Well this one's easy: to keep your laptop powered up and running, just use whatever adapter it came with and plug it in near your desk. That is, unless you have a newer laptop with a USB-C connection. This is where things start to get really interesting!
USB-C is the future
Most newer laptops come with at least one USB-C port. That's the one that's shaped like an oval, and doesn't need trial and error to see if you're plugging it in upside down or not. On most of these newer designs, the USB-C port also doubles as the power jack.
See, USB-C is designed to be truly universal: on that one cable, it's possible to transfer not just data, but power for your laptop (and anything it's connected to), video to an external monitor (or monitors), sound to speakers, and even hardwired network data. In short: a USB-C port can, in the right circumstances, be your power input and your USB ports and your HDMI port and your Ethernet port, all in one.
This makes it possible, with the right laptop and equipment, to connect up to a dozen or so desktop components by plugging in a single cable. It's the Holy Grail of combining laptop portability with desktop comfort.
To get the basic benefits of a USB-C port, you can use an inexpensive dongle to add a bunch of ports in one, with power pass-through for your laptop charger. But if you're ready to step it up, it's time to look at USB-C docks.
Prepare for docking
USB-C docks mirror the functions of older "desktop docks" supplied for workstation laptops, often seen on Lenovo's ThinkPad and Dell's Latitude lines. But with the prevalence of USB-C, this kind of plug-it-in-and-go functionality is available to everyone.
Take my USB-C dock, for example, a fairly typical one I found on Amazon. When I plug a USB-C laptop in with just one USB-C cable, I have access to up to three monitors over DisplayPort and HDMI, three USB 3.0 ports, another two USB 2.0 ports, an extra USB-C port, hardwired Ethernet, separate speaker and microphone jacks, and camera card readers. It is, in technical terms, dope as hell.
In addition to all those ports, and unlike USB docks from years past, the dock supplies my laptop with up to 60 watts of charging power over the USB-C cable. So not only do I get access to a smorgasbord of monitors, speakers, and USB gadgets, I don't have to hunt for an open wall outlet. It's fantastic!
Most laptops with a USB-C port can take advantage of this. There are a few exceptions: some cheaper models will only use USB-C for power and data, and lack the dedicated lanes of bandwidth for video. (The Microsoft Surface series is one notable, and frustrating, example.) Check to make sure that your laptop's USB-C port is compatible with video out, and that the dock you buy can supply enough power over USB-C to keep it charged. Ideally the dock should supply the same amount of watts (or more) as the charging cable that came with your laptop.
There's a neat alternative here, too: because USB-C can handle video, some newer monitors build in a USB-C hub right into the screen. Dell's newest UltraSharp monitors can connect to a laptop directly over USB-C, power it up to 90 watts, and expand it with multiple USB, USB-C, and ethernet connections, all on a single cable. Some can even "daisy chain" to other monitors, creating a true multi-monitor setup over a single cable without even needing a dedicated dock.
Living the dream: USB-C eGPU docks
But what about games, I hear you cry? Can I still use my gaming laptop with a USB-C dock? Well, yes and no. USB-C docks are amazing, but they're not miraculous. A lot of gaming laptops can't get power over USB-C, because their charging needs are just too high, and many docks aren't compatible with the kind of high-speed, high-resolution performance monitors gamers own.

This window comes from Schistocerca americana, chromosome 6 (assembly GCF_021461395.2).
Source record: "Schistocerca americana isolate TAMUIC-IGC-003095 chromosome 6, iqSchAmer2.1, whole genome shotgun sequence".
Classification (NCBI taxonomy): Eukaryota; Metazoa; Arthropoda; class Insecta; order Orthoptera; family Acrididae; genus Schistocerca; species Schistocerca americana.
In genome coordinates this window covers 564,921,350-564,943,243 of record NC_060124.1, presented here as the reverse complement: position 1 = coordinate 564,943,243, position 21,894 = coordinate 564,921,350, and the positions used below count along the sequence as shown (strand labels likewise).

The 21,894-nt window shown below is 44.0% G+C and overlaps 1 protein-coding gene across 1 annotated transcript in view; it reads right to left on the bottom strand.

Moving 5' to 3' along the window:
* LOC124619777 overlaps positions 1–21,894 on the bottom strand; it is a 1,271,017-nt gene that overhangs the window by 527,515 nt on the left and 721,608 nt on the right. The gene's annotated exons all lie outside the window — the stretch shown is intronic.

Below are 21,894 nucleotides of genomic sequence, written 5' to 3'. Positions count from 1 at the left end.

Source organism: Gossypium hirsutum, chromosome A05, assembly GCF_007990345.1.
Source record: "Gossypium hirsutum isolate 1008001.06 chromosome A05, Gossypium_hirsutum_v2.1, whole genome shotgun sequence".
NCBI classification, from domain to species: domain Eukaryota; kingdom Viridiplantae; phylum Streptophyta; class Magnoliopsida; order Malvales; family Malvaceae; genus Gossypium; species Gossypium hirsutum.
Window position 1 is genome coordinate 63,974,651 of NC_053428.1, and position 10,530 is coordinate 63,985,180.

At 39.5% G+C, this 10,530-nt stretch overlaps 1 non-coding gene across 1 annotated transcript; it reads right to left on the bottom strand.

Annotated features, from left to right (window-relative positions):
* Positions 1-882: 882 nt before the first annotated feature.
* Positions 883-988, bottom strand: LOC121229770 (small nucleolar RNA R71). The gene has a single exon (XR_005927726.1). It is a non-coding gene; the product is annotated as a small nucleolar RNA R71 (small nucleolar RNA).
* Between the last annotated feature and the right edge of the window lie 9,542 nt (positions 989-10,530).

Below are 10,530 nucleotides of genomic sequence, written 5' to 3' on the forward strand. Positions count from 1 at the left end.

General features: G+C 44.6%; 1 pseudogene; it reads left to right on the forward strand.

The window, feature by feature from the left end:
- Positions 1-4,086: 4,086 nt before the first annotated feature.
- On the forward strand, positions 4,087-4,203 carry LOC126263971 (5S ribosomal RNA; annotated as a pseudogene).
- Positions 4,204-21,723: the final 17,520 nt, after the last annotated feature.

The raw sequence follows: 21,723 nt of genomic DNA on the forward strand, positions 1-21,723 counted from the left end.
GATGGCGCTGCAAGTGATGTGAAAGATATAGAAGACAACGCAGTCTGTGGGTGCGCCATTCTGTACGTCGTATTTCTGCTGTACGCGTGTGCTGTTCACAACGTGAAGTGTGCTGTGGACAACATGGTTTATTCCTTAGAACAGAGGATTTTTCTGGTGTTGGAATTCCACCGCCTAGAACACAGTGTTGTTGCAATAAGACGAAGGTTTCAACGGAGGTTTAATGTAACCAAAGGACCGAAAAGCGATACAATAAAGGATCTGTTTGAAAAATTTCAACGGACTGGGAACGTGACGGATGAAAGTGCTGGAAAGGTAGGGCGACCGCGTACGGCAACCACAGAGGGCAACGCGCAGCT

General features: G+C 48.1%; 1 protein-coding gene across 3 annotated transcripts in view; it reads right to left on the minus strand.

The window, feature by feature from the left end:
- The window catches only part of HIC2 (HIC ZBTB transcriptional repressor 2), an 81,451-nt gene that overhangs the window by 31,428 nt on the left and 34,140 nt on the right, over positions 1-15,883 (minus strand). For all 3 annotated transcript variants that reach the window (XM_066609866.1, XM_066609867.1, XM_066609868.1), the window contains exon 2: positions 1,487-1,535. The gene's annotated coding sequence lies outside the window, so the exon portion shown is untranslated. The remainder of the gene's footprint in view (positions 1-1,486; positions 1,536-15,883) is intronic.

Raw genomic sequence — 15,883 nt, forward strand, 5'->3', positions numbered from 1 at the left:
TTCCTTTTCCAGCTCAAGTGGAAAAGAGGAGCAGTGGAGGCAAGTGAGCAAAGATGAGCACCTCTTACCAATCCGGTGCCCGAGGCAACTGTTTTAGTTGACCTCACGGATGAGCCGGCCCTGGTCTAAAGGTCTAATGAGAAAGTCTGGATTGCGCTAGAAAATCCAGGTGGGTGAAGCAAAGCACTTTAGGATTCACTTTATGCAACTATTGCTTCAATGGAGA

In those cases, it's still best to plug your gaming laptop directly into the wall, and then plug your monitor in over HDMI. A bit old-fashioned for 2021, but needs must.
But what if there was another way? A way to keep a svelte portable laptop on the road, but a beast of a gaming or workstation PC at home, all running on the same hardware, and all connected with a single cable? Gamers, let me introduce you to a little-known gadget called the external GPU.
An eGPU enclosure, or “external graphics dock” as it’s also known, is basically a little box that holds a full desktop-class graphics card. You hook up one or more monitors directly to the GPU, then plug your laptop into the enclosure via USB-C. Not only does this significantly boost the gaming power of a thin-and-light laptop, it means you can use huge, high-res, high-refresh monitors with a laptop without sacrificing speed by going through a hub.
Some of these enclosures include extra USB ports for connecting even more peripherals, and they deliver plenty of power over USB-C to keep your laptop juiced up. Plug your laptop in and you have a massively powerful gaming PC, unplug it and you're ready to take all your files and programs with you on the go. The best of both worlds!
But there is a downside. External graphics docks are still very niche, so they're a little hard to find. They're also very expensive—much more so than a standard USB-C dock. We're talking multiple hundreds of dollars just for the enclosure, not counting the graphics card that actually goes into it. (Some are sold with the GPU already installed, for the commensurate increase in price.) And of course, none of that includes the cost of your laptop, monitor, and other add-ons.
So an external GPU setup is pricey. It's also complex: while it can do some truly amazing things, it'll never beat the performance of a desktop PC with the same GPU installed. You'll want a powerful laptop to take advantage of it, too: high-end processor, fast storage, plenty of RAM.
But if your budget knows no limit, and you want to do absolutely everything possible with just one machine and one cable, it might be the way to go.